[Development] QML and JavaScript extensions

Alan Alpert 416365416c at gmail.com
Sat Nov 16 00:26:07 CET 2013

On Fri, Nov 15, 2013 at 2:17 PM, Kevin Krammer <kevin.krammer at kdab.com> wrote:
> [...]
>> Quoting your latest post:
>> > I can understand that you'd like to have the same script engine evaluate
>> > both types of script, but since the decision was to make an optimized
>> > version for QML, you can either try to shoehorn your code into that
>> > limited engine or use what you already have.
>> The engine that runs QML implements the ECMAScript standard and it must
>> have all the necessary tools for extending JS with C++. Otherwise, it
>> could be used to implement neither QML, the extensions QML already has
>> added to ECMAScript nor ECMAScript itself. The lack of a public API to
>> these features is the only reason I need to do the shoehorning every
>> time the engine is changed.
> True. If QJSEngine is defined to be fully ECMA compatible then that is of
> course possible.
> I was primarily working under the impression that while QJSEngine was intended
> to replace QtScriptEngine, the need for V4 made that less likely.

V4VM is intended to be a fully ECMAScript compatible JS engine (I
think it's there already even, for the first release!). The special
needs of QML are either in performance profile, or only in the "QML"
parts of QML/JS. AFAIK, the plan (no more long-term than when we were
using V8 ;) ) is still for QJSEngine to expose a full ECMAScript
compliant JS engine for application scripting, similar to QtScript but
QML integrated and avoiding running a second JS engine.

>> >> Qt is heading to a JavaScript-based future. Widgets are deprecated and
>> >> replaced by QML. In this situation, a good extension interface to the
>> >> JavaScript engine that runs QML is a really important feature.
>> >
>> > I have to disagree with a couple of items here.
>> >
>> > Qt has already had JavaScript based scripting support for ages, so it is
>> > not heading into using it.  As for JS in QML, any sensibly designed
>> > application will avoid doing business logic process in the UI. That was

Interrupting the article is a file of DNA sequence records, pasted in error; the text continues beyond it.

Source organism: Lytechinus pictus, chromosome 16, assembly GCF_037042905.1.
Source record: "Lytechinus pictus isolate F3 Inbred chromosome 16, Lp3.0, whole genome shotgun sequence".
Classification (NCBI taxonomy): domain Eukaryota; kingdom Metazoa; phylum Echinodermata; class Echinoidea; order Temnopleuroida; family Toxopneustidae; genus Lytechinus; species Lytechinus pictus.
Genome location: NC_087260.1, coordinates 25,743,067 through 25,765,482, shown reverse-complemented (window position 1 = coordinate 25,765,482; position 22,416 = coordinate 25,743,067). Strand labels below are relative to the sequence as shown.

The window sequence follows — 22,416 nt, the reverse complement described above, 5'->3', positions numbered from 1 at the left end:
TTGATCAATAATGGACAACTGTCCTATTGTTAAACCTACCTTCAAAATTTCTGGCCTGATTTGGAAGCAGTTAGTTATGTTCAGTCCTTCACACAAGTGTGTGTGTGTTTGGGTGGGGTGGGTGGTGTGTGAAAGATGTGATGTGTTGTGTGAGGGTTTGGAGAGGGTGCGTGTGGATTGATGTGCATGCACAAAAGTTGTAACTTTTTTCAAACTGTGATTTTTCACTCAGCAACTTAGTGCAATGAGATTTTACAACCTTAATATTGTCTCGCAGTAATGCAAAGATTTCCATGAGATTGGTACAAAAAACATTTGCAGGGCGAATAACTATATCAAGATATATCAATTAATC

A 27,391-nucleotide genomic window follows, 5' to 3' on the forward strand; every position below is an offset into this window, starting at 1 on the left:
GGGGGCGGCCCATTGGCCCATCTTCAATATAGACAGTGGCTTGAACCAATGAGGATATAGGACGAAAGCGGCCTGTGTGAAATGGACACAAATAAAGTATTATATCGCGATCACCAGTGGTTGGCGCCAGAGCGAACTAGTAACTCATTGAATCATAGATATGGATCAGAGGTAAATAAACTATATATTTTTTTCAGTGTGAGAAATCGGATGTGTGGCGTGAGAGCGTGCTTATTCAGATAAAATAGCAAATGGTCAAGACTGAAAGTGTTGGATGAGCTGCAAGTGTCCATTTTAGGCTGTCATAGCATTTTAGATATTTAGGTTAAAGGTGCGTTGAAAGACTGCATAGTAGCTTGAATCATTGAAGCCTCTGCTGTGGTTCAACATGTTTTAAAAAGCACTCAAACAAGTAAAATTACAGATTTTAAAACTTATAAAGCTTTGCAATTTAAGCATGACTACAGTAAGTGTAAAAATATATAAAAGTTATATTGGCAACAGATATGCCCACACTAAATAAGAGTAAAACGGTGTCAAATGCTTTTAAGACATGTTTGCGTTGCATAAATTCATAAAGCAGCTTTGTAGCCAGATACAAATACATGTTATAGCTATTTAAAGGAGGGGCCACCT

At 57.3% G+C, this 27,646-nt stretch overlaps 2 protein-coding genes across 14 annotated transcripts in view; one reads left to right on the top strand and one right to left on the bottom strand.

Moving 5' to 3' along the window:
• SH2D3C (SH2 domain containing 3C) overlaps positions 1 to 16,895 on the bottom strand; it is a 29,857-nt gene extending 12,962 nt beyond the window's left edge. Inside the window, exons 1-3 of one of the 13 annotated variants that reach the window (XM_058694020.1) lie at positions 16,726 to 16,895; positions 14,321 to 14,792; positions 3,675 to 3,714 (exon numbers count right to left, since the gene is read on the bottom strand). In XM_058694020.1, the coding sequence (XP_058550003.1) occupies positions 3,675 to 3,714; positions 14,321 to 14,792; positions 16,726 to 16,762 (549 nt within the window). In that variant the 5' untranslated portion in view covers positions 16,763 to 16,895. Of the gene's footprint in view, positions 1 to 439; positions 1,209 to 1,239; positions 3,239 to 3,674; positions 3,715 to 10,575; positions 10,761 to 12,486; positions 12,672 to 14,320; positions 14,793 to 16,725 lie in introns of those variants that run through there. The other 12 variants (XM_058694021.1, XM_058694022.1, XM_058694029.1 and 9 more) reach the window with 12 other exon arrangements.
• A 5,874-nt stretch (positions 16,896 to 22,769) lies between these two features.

>> > already not a good idea when using C++, no need to continue bad practise
>> > when the new UI technology hands you a nice way to correct that.
>> In Qt4, widgets were still the main UI technology. Nowadays, widgets are
>> "deprecated". (I'm putting quotes due to the comments to my last post,
>> but it is really not hard to see where the development is heading.)
>> Prior to QML apps, JavaScript has been a tool to provide scripting
>> support for C++ applications, but applications were not based on it.
>> Now, the situation has turned around: JavaScript/QML app, C++
>> extensions. Therefore, I'm sticking to my statement: a good extension
>> interface is an important feature.
> We will have to disagree there. I consider the UI to be replacable, as free of
> application logic as possible.
> In that model QML instantiates objects and connects/binds them.
> I understand that there is a different approach, basically creating
> applications like webapps. Do all processing in the UI, only use components
> for visualization and platform integration.

It's more complex than that, because the split between UI logic and
application logic can be hard sometimes, especially when the multiple
UIs aren't exposing the exact same functionality. (Obviously they
expose the same core functionality, but maybe the enterprise edition
has more cowbell?)

The intended approach, for a JS/QML app with C++ extensions, is that
the UI and UI logic are in JS/QML, the application logic is still in
C++, but it's exposed through reusable modules. So some stuff that's
on the edge moves from "application" logic to "ui" logic. As an
example, take storing high scores in SameGame. Current model is that
it's application logic (NB, samegame has the app logic in JS) but with
a "HighScores" module encapsulating that logic, it could move out of
the JS files and start using that module from QML directly as passing
the score to the "logic module" is UI logic. The advantage here is
that new UIs can bring in modular secondary functionality easily, like
web highscores or time-decay highscores, without needing to touch the
application logic. Sorry I don't have a very clear example/story here,
as I said we're not up to this point for realistically sized apps ;) .

Alan Alpert

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